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Proposals In Other States Hint At Michigan’s Future Ballot Questions

September 27, 2016

Michigan is going into November without a single statewide ballot question.  That’s not the case elsewhere in the United States, though. There is a slew of referendums outside of Michigan, provoked by legislature and citizen initiatives, and in states similar to Michigan demographically they may provide a clue for what’s to come in future cycles.

The question of recreation marijuana’s legalization will be on the ballot in five states — Arizona, California, Maine, Massachusetts and Nevada — and the legalization of medical marijuana, or its further regulations, is up for a vote in several others.

In Pennsylvania and Oregon, there are movements to amend judicial age limits, an issue that has gained some visibility in Michigan recently.

Pennsylvania is looking to increase its age limit from 70 to 75 years of age, while Oregon would remove its 75-year-old cap entirely. They are both legislatively imposed questions. One Court of Appeals judge’s effort to draw attention to the cause here has since petered out.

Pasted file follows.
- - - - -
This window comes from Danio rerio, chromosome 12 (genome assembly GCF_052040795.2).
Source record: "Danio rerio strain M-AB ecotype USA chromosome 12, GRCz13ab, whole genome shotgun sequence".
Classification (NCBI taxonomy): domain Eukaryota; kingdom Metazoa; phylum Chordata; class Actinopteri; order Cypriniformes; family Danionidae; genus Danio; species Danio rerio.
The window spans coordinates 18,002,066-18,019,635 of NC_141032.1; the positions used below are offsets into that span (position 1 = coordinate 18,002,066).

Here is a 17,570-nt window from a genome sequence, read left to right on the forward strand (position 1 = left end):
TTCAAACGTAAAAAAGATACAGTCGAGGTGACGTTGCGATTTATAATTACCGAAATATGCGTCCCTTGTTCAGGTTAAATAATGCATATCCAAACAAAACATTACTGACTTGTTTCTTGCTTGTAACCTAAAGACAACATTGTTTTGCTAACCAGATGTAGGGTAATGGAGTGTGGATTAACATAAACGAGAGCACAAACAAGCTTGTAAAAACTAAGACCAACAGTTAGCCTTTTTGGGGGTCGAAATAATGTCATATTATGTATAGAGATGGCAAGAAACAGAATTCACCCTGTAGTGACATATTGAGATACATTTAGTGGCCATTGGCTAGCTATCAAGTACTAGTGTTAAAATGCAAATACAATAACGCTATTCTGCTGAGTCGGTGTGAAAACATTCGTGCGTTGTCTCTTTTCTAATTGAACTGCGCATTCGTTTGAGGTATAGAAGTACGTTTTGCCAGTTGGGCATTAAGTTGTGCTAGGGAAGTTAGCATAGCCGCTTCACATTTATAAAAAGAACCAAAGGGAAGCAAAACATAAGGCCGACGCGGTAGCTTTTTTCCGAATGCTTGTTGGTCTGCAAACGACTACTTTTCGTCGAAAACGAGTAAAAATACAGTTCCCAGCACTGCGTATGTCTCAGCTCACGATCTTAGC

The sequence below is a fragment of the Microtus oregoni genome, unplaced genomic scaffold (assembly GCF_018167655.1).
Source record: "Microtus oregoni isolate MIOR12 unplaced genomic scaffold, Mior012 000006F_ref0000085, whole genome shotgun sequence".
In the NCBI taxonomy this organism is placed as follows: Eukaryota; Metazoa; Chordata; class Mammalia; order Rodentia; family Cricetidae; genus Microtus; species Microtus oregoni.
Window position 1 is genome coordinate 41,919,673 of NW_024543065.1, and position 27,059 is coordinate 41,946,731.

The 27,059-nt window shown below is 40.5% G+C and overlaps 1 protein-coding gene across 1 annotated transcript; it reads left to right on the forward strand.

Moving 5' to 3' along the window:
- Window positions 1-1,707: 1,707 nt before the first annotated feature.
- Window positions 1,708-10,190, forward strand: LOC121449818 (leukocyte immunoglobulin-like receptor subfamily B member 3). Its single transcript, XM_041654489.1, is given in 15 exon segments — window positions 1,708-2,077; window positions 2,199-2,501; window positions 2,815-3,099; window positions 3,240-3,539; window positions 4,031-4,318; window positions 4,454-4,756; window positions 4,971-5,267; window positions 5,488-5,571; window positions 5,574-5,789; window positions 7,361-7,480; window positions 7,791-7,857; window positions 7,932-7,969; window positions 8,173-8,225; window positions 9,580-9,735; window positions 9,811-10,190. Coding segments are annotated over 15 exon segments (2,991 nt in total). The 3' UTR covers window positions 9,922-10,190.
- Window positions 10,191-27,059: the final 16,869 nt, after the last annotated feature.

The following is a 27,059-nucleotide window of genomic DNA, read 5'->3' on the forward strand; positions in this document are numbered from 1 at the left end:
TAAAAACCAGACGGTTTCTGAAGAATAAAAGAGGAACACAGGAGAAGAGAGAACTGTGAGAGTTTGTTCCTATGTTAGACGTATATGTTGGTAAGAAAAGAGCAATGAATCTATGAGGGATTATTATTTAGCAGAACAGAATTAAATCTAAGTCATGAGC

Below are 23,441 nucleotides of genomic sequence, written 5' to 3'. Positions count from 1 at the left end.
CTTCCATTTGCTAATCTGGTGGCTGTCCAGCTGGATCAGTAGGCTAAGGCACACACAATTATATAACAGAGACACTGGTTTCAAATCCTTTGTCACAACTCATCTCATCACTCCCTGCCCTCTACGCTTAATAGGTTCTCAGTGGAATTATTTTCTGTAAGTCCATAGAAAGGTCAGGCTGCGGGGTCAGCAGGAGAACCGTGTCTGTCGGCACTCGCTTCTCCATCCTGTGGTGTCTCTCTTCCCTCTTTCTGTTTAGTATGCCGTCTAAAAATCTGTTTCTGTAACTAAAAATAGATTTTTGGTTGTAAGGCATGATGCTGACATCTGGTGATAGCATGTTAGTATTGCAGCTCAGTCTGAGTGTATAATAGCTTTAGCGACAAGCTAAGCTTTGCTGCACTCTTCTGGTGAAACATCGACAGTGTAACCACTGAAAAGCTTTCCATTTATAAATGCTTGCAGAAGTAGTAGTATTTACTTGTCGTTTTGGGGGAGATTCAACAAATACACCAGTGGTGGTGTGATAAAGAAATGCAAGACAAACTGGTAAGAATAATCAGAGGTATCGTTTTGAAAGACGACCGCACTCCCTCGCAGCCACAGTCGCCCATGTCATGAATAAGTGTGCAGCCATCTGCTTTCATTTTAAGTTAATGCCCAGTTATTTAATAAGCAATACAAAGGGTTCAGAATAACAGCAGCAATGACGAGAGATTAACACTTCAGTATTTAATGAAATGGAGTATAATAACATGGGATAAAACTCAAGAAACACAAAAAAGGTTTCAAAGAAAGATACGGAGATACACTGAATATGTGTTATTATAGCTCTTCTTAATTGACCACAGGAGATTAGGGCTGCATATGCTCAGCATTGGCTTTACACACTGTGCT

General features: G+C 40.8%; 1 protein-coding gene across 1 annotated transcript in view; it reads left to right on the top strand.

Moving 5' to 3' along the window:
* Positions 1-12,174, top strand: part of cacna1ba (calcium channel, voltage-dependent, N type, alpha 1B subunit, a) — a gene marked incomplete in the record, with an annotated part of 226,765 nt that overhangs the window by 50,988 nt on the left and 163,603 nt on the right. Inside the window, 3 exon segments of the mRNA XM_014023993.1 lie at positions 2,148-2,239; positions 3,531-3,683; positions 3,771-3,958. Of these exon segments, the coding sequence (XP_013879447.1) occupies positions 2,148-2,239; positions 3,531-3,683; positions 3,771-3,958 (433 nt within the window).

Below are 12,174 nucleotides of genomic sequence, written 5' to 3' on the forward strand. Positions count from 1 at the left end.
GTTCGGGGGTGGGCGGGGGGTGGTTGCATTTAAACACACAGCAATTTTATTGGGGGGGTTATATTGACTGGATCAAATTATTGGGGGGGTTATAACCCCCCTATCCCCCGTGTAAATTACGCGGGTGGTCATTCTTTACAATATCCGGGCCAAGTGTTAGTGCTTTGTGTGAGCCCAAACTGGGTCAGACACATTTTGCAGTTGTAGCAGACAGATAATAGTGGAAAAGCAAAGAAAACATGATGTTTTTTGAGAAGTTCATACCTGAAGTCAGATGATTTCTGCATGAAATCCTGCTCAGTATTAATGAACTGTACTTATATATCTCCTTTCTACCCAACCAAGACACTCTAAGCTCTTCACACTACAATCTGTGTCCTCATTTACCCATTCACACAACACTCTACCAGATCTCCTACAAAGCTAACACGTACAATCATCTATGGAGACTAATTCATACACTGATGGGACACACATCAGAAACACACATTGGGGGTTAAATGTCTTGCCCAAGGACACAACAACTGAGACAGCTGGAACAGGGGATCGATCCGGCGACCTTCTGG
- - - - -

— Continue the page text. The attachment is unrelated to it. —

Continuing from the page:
Maine, known for its independently minded electorate, has an initiative on the ballot that would convert all state and congressional elections from the traditional “first past the post” method of determining a victor, which Michigan uses, to the more nuanced system of “ranked-choice” voting.

California has a transparency-minded citizens’ initiative that will ask voters if they want to require the Legislature to have all ballots be available in print and on the Internet for at least 72 hours before they can be put up for a vote, making last-minute lame-duck efforts perhaps a bit more challenging. It would also require audiovisual records for all proceedings be available free online.

That state is also facing a proposal to increase income taxes by 3 percent on all income above $200,000, which will increase revenues for primary education. Oklahoma, similarly, may instate a 1 percent sales tax for the same purpose. Both are citizens’ initiatives.

In the energy market, Florida has an initiative that would allow citizens to own or lease solar equipment on their own property for their own use and prohibits penalizations for having such equipment. Nevada ballots in a similar vein will have an initiative that will prohibit the legal monopolies of electric utilities.

The Pacific Northwest has a couple of more liberal proposals, including a proposal in Oregon to increase the minimum corporate tax and a carbon emissions tax on electricity producers in Washington. Both are citizen driven.

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